After the hard fighting, the boys of course were very thirsty. Some one chanced to think that Mr. Crowner had a good dairy. As the water was rather poor and warm, they went down cellar to see if they could find some milk. They found a good supply and began to help themselves, without saying “by your leave sir”. As the old gentleman could not stop them, he said piteously, “Say boys, won’t you be careful and blow back the cream.” I asked the man, who related this to me, if they did blow back the cream “Well, no” said he, “I tell you that milk tasted so good, that we forgot all about the cream, and I don’t think that the amount of cream left in uncle Crowner’s cellar would be enough to enrich one good sized cup of coffee.”
One man took the largest mirror in Mr. Crowner’s parlor, carried it into a near potato field and, carefully covering it up with dirt, placed a stick by the side of it so it could be easily found, then informed Mr. C. where he’d find it. Mr. C. cursed him for what he had done and ordered him to get it back. His orders were obeyed with some reluctance but said the man, “I had some thoughts and wishes that I would not care to see in print nor even tell.”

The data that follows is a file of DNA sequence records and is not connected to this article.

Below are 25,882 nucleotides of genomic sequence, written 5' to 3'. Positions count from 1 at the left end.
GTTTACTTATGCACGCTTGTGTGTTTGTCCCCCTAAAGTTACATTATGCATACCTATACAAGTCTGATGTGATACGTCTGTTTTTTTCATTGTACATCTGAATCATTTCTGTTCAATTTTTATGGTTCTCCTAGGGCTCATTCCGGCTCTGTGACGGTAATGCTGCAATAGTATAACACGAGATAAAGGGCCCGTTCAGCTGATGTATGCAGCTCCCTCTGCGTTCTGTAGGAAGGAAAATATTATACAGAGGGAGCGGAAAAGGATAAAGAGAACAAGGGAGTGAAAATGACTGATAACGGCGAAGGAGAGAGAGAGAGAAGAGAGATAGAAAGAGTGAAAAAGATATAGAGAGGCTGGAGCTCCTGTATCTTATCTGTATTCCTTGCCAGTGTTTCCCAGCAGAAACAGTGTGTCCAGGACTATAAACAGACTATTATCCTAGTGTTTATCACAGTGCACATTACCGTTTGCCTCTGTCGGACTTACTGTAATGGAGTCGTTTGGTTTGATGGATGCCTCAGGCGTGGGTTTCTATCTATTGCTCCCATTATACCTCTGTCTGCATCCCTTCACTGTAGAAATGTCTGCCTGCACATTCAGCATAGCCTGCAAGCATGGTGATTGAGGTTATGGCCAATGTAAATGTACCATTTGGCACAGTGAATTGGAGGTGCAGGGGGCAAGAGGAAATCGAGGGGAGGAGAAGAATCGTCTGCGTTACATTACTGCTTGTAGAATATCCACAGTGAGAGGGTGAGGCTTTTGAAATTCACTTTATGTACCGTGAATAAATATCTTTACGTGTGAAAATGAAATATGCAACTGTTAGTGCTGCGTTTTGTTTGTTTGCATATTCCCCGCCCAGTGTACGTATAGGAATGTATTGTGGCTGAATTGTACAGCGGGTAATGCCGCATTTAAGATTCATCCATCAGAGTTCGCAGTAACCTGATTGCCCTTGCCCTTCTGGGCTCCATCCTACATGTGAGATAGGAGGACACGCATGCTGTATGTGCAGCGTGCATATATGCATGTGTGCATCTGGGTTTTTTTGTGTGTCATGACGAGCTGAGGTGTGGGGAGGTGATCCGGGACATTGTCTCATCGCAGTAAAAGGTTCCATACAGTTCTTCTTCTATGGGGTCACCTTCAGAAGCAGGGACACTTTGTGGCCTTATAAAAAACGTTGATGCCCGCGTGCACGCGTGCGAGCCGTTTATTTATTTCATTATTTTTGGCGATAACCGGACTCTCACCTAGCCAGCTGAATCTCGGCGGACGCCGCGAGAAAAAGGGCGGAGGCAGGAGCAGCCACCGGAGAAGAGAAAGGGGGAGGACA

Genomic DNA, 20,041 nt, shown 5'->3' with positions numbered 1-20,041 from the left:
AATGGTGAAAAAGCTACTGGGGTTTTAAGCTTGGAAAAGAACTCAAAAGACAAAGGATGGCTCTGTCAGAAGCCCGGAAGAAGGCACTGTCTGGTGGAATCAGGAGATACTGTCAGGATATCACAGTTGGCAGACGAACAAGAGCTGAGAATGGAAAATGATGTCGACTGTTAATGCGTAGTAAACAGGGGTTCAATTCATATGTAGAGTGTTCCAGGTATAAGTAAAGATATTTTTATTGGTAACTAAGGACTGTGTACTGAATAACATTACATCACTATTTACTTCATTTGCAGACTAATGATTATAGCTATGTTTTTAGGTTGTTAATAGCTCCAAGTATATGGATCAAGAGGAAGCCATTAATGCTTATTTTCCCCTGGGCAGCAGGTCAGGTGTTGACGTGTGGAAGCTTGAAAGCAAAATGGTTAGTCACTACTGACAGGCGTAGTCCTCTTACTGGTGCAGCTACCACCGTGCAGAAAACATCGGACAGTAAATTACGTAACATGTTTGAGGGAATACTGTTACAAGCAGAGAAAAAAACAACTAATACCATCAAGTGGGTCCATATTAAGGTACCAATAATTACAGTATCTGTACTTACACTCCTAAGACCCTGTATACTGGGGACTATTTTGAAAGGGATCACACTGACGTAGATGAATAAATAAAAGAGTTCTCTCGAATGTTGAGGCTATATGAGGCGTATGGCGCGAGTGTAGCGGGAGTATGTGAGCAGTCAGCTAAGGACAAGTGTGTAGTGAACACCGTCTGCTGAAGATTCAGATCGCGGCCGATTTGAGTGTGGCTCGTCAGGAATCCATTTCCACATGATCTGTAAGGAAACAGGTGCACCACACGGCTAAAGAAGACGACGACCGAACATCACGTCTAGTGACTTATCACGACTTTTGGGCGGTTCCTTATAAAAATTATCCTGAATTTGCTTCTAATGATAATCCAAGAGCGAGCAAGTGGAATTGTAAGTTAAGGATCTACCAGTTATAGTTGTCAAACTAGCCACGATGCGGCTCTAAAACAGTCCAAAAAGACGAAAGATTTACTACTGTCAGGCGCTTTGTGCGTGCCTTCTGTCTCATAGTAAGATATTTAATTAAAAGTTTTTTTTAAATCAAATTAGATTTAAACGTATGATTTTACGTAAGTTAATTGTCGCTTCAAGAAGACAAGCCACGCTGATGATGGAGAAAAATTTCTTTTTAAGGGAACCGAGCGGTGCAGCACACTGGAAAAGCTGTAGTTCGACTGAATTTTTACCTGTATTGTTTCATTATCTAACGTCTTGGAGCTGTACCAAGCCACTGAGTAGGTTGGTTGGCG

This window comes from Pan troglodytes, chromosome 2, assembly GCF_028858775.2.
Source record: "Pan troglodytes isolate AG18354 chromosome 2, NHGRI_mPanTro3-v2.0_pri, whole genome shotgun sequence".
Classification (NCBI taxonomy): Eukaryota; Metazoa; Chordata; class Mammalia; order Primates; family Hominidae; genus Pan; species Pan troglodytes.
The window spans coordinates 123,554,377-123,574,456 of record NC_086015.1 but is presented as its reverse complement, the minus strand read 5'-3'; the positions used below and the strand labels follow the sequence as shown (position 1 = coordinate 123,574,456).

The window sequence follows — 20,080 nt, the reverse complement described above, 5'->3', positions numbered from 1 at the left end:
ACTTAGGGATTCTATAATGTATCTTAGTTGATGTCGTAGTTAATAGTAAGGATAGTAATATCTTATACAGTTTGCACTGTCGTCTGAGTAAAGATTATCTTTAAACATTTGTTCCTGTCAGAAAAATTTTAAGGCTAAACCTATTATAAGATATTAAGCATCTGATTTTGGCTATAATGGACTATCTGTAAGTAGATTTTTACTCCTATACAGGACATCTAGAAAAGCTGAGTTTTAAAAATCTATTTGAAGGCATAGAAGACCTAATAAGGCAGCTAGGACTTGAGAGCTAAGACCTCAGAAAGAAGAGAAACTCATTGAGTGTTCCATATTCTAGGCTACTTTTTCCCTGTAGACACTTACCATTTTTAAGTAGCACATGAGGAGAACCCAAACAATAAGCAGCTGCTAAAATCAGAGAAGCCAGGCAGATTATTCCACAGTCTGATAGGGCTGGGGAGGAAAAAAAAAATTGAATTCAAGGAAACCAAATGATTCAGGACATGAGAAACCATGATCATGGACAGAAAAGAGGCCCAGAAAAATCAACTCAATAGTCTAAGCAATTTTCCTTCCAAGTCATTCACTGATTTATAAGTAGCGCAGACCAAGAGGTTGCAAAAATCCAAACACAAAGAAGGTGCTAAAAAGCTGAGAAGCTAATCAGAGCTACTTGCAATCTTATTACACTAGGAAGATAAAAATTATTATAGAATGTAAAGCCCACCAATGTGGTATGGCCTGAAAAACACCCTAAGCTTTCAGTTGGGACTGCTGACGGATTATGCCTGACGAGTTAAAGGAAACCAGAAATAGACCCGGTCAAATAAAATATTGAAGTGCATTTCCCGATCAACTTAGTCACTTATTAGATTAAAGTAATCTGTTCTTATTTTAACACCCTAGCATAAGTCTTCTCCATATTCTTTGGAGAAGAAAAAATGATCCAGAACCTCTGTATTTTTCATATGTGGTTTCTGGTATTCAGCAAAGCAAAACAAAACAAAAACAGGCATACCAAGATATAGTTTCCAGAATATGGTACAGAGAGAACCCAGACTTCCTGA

Mr. Daniel Dobbins came to Wellsville with his family of four children in the spring of 1856. He built the house now owned by Mrs. S. V. Wilcox near Riverside. There was a saw and shingle mill on the Genesee river nearly opposite Mr. Dobbins dwelling, known as the Hull and Morse mill. Dobbins & Fassett owned it at this time. The fire had caught in the logs in the water and also the lumber about the mill. Mrs. Dobbins and her servant, Maggie Barry, went to their assistance: Miss Lydia Dobbins, her brother and two sisters, the dog and cat were left to take care of the house. During the afternoon a brakeman from a passenger train on the Erie R.R. called at the house and informed the children that the fire was running towards Church’s large lumber pile on Coats Switch. The eldest daughter, (now Mrs. Jas Thornton) charged the children what to do and then bravely went to the lumber yard and by hard work saved the valuable lumber.